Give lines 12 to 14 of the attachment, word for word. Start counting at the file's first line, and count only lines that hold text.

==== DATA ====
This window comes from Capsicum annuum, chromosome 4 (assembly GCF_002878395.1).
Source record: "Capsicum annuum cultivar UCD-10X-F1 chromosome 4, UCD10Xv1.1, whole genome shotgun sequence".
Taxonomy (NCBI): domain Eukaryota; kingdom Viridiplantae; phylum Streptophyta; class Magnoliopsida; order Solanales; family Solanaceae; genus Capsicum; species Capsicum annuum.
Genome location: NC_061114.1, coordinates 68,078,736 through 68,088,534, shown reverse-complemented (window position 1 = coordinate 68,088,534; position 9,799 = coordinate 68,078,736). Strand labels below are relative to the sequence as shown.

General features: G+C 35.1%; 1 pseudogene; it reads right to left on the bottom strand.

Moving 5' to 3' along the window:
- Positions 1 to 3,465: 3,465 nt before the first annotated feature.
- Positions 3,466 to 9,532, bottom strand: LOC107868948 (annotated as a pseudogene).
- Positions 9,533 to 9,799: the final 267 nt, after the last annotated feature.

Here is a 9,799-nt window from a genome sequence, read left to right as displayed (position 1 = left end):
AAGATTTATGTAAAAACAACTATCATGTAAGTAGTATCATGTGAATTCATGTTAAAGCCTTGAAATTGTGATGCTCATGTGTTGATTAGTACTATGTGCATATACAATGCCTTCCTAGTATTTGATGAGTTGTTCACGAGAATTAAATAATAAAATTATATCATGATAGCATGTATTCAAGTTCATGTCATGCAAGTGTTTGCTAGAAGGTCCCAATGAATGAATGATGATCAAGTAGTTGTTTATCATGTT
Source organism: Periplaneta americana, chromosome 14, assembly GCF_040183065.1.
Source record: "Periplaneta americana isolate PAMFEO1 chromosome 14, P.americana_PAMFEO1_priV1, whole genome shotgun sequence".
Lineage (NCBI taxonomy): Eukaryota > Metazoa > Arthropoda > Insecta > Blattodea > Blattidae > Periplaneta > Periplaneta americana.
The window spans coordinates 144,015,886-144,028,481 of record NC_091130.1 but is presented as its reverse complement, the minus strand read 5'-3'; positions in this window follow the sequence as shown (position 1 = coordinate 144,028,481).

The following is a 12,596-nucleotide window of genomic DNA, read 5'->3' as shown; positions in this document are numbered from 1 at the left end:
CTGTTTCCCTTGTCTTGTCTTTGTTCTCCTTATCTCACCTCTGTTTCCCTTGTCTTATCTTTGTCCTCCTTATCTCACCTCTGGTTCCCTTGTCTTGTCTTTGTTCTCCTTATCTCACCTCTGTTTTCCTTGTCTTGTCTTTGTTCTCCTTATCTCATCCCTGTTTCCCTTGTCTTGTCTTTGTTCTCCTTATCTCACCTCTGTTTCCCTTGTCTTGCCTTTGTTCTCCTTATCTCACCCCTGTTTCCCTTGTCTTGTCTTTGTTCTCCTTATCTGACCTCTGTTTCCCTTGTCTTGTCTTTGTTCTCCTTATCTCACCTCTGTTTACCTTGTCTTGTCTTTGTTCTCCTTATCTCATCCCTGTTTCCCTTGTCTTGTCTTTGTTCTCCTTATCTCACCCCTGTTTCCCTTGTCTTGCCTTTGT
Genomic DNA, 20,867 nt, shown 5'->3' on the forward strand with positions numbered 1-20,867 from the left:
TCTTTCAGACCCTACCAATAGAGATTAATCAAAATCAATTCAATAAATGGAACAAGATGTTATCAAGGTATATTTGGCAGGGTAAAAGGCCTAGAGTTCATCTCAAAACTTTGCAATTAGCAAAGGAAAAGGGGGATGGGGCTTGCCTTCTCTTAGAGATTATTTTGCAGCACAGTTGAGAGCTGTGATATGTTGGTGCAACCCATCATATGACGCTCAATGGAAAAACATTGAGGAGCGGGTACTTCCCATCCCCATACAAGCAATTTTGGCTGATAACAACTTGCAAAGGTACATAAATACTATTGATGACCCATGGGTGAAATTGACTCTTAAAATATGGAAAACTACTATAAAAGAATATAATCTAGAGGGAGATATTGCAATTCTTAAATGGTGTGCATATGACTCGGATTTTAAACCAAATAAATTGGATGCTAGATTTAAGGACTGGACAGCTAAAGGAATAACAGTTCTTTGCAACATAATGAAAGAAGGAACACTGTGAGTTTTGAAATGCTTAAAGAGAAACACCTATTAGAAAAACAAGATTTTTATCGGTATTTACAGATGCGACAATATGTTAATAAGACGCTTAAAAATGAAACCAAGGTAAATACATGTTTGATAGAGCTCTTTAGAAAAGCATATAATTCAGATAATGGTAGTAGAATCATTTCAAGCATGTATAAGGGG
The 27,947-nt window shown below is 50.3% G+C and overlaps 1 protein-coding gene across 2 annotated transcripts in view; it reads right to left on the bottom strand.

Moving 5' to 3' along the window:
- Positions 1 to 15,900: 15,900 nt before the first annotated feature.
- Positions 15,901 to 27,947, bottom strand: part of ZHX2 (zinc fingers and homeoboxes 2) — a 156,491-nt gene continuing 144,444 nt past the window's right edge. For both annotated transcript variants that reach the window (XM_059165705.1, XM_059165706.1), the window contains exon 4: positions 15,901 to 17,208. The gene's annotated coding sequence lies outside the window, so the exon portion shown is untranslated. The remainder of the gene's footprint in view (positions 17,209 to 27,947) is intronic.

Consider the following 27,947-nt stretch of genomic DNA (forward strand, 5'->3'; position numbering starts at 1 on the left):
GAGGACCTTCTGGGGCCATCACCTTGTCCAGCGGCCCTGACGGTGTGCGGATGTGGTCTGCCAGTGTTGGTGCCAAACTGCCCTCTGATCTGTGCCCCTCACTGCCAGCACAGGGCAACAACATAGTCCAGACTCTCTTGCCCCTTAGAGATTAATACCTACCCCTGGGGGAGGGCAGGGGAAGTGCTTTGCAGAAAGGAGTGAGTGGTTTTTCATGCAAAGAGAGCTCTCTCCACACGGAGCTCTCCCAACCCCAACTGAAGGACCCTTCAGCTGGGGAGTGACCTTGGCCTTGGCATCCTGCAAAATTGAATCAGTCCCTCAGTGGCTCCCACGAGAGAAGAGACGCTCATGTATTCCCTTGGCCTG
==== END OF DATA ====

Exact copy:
Source organism: Periplaneta americana, chromosome 14, assembly GCF_040183065.1.
Source record: "Periplaneta americana isolate PAMFEO1 chromosome 14, P.americana_PAMFEO1_priV1, whole genome shotgun sequence".
Lineage (NCBI taxonomy): Eukaryota > Metazoa > Arthropoda > Insecta > Blattodea > Blattidae > Periplaneta > Periplaneta americana.